Morten Orum Madsen made use of a playing partnerÂs ball on Saturday to turn around the momentum of his opening round and to take a share of the lead of the Nelson Mandela Championship presented by ISPS Handa.
The Dane carded a five-under-par 60 on a Royal Durban Golf Club course reduced from its initial par 70 of 6,194 metres (6,773 yards) to a par 65 of 5,594 metres (5,133 yards) after the first two days were lost to play as the staff struggled to deal with the consequences of the heavy rains which have fallen in the past few months.
On the second hole Â his 11th after he teed off on the 10th Â he played a bunker shot which cannoned into Ruan de SmidtÂs next to the pin and stopped his ball from finishing too far away.
ÂI hit my approach in the bunker, which left me with pretty much no shot,Â he said. ÂI was fortunate enough that Ruan hit his chip shot out there right behind the hole. I hit before he had the chance to mark and my ball hit his ball, so it stopped maybe 12 feet from the hole and I made that for par. That was a nice momentum thing for me and I really got me going again. I played some really solid golf from there.Â
It gave him a share of the halfway lead with Tim Clark in a tournament which will now be a race to the finish over 18 frantic holes on Sunday as the event has been shortened to 36 holes.
He has a one-stroke lead over local Durban professional Lindani Ndwandwe and English rookie Chris Lloyd.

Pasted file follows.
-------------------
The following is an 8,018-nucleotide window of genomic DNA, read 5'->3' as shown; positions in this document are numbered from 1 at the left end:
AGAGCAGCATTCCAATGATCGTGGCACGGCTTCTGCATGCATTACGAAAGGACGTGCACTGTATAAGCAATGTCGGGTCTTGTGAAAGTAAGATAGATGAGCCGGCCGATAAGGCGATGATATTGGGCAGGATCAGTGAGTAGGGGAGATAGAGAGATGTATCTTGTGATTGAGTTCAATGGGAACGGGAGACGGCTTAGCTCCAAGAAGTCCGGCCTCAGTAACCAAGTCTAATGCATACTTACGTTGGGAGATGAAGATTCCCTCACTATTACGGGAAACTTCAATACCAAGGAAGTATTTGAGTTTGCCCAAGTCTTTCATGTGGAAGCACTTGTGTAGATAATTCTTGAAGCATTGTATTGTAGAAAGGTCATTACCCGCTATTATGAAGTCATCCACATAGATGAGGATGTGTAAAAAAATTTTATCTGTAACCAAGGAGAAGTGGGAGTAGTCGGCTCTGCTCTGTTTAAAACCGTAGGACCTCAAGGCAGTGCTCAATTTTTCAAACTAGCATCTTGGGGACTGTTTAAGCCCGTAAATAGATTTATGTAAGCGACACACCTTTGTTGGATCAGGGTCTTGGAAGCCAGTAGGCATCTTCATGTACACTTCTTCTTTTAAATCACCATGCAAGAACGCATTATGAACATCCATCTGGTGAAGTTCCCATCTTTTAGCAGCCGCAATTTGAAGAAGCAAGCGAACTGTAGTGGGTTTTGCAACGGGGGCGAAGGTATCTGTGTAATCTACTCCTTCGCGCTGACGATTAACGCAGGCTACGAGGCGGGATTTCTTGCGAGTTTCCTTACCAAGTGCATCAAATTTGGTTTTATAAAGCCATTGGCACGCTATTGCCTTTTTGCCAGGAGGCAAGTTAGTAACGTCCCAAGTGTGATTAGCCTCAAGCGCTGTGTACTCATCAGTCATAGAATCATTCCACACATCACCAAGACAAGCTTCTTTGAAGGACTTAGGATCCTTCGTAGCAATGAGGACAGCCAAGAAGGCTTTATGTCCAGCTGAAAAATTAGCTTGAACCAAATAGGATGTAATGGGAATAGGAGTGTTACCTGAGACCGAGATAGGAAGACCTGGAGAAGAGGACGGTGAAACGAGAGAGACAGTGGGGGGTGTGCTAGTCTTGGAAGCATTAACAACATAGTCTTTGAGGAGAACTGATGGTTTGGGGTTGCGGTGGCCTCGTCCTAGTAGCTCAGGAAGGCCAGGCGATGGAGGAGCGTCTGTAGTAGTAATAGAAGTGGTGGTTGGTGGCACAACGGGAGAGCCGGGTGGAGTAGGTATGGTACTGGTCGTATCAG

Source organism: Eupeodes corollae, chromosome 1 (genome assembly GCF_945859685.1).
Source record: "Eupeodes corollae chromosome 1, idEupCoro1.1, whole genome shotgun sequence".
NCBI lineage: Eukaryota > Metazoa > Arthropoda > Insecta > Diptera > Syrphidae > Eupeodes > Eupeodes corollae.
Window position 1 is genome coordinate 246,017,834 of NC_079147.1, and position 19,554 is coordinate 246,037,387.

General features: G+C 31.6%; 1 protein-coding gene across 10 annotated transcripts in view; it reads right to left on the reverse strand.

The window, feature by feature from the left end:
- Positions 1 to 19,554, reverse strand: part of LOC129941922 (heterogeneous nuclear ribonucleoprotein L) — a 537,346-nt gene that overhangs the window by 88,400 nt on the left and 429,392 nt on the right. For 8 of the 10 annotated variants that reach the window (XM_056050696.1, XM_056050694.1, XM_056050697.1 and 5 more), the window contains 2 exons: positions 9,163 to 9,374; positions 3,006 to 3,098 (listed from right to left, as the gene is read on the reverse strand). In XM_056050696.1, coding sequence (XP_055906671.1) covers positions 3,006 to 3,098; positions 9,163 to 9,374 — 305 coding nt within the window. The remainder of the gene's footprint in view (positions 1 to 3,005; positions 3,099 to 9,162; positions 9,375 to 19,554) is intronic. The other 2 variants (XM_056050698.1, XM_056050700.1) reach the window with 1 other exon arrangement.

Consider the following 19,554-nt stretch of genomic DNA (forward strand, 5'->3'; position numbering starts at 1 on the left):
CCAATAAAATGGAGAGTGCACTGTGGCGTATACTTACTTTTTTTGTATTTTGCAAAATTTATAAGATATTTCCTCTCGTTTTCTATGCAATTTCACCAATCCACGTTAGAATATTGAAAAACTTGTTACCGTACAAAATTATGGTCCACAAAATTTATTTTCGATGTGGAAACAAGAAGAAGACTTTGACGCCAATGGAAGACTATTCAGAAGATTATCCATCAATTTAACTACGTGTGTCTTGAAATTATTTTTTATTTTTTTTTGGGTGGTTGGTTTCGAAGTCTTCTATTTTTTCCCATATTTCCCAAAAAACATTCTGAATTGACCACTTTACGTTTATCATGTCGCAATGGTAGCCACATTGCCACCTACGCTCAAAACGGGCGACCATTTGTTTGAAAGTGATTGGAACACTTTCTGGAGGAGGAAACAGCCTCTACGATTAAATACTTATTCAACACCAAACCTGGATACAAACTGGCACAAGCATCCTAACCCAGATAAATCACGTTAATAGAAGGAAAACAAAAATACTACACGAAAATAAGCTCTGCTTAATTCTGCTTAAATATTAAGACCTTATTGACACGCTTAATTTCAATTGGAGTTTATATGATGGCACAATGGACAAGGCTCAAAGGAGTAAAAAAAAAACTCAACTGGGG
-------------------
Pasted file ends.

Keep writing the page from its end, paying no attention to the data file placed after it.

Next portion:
Madsen is a rookie himself, having gained his European Tour card both by his finish in the Challenge Tour Rankings and then by his performance in the European Tour Qualifying School.
ÂI had three days at home from when I got back from Q-School to when I flew here,Â he said. ÂI was a little bit worn out from Q-School, but at the same time I was really excited to get going. This is the dream, and I couldnÂt wait to get started.Â
He started his round well, with birdies on 10, 13, 15 and 18 to turn four-under, but a silly bogey on the easy par-five first Â the only par-five left after the 14th was cut back by 330 metres and made into a par-three, together with three par-fours Â saw the start of what could have been a bad patch for Madsen.
But the stroke of luck on the second reversed the trend, and, although he bogeyed the fourth, he made three more birdies on his way in, including on the ninth when he drove the green and two-putted from 30 feet out to put an exclamation point on his round.
Ndwandwe started on 10, like Madsen, and his start couldnÂt have been more different: A double bogey on that opening hole was followed by three birdies and two bogeys as he turned in one-over-par.
A birdie on the first heralded a change of fortune and he stormed home in five-under-par 29 to finish one off the pace. ÂI hit a chip-in on the 11th, my second hole, which got me to two-under,Â he said. ÂAnd my chip on the seventh, which was my 16th, also helped a bit,Â he added of the birdie he got there.
Madsen needs to take heed of what Clark said when looking ahead to the final round: ÂJust come out and try to make birdies,Â said the two-time South African Open champion. ÂNormally you can sort of pace yourself, but right now youÂve got to go as low as you can and be aggressive.Â